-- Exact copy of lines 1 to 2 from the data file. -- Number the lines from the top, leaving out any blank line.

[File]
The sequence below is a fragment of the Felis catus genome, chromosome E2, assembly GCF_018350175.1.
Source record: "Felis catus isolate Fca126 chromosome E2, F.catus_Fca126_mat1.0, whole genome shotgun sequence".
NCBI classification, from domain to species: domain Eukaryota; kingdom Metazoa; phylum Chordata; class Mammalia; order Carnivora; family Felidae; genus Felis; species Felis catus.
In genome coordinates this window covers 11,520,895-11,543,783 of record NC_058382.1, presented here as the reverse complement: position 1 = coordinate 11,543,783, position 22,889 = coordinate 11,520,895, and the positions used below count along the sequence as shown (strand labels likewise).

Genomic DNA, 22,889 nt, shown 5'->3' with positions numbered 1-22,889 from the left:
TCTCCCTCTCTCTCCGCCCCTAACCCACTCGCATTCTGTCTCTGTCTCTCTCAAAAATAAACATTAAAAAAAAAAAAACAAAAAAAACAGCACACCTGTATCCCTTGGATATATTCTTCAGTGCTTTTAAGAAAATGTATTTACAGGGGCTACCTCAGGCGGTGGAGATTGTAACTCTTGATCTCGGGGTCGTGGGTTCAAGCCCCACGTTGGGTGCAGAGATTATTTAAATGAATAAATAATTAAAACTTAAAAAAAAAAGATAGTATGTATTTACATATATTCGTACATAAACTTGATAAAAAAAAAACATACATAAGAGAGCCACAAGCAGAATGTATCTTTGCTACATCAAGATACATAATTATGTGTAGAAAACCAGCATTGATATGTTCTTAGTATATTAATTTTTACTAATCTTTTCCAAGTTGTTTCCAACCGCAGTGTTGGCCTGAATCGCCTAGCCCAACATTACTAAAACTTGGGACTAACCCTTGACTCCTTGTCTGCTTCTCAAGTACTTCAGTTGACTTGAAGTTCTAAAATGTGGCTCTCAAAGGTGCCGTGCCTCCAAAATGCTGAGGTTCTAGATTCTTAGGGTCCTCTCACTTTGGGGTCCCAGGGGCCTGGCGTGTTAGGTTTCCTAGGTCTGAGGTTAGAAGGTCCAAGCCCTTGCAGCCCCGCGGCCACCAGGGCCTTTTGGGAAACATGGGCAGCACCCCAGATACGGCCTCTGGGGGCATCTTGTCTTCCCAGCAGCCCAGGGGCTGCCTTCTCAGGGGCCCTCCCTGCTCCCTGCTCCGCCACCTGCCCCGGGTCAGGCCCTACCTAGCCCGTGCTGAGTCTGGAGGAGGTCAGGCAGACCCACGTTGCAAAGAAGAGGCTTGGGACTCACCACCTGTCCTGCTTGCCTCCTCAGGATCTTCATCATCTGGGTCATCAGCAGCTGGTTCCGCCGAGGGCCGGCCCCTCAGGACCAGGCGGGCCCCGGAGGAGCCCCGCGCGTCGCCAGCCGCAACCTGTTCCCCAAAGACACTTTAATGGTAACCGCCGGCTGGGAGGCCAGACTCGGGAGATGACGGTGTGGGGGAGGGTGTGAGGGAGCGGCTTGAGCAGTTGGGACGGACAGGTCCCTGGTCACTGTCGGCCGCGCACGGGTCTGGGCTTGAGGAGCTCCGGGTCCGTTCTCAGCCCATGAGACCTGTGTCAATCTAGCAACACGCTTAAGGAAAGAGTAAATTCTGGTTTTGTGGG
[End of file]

The sequence below is a fragment of the Felis catus genome, chromosome E2, assembly GCF_018350175.1.
Source record: "Felis catus isolate Fca126 chromosome E2, F.catus_Fca126_mat1.0, whole genome shotgun sequence".